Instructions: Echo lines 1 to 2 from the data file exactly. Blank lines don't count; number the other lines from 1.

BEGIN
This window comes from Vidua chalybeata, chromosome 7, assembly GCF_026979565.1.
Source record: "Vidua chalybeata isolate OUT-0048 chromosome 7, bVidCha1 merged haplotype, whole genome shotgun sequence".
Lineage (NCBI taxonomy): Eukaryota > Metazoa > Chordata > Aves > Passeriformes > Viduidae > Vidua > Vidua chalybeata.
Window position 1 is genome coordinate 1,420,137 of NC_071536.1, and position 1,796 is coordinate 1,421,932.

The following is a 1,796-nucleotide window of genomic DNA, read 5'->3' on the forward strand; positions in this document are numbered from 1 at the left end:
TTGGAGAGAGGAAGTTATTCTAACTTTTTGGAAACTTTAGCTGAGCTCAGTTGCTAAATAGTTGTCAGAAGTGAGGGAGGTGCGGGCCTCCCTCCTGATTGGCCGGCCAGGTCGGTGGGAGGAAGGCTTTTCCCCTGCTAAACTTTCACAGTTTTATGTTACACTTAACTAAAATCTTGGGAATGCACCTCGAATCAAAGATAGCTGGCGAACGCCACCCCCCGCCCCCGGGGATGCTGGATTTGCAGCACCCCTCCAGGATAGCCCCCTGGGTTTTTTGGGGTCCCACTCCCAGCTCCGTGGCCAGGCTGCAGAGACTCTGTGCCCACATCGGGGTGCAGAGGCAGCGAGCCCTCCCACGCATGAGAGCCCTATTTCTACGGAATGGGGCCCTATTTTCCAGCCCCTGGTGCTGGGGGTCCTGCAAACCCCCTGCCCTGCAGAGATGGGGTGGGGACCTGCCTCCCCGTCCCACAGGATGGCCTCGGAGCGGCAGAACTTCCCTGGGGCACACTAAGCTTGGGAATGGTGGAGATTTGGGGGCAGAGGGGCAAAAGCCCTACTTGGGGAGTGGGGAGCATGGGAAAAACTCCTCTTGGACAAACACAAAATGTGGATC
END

This window comes from Vidua chalybeata, chromosome 7, assembly GCF_026979565.1.
Source record: "Vidua chalybeata isolate OUT-0048 chromosome 7, bVidCha1 merged haplotype, whole genome shotgun sequence".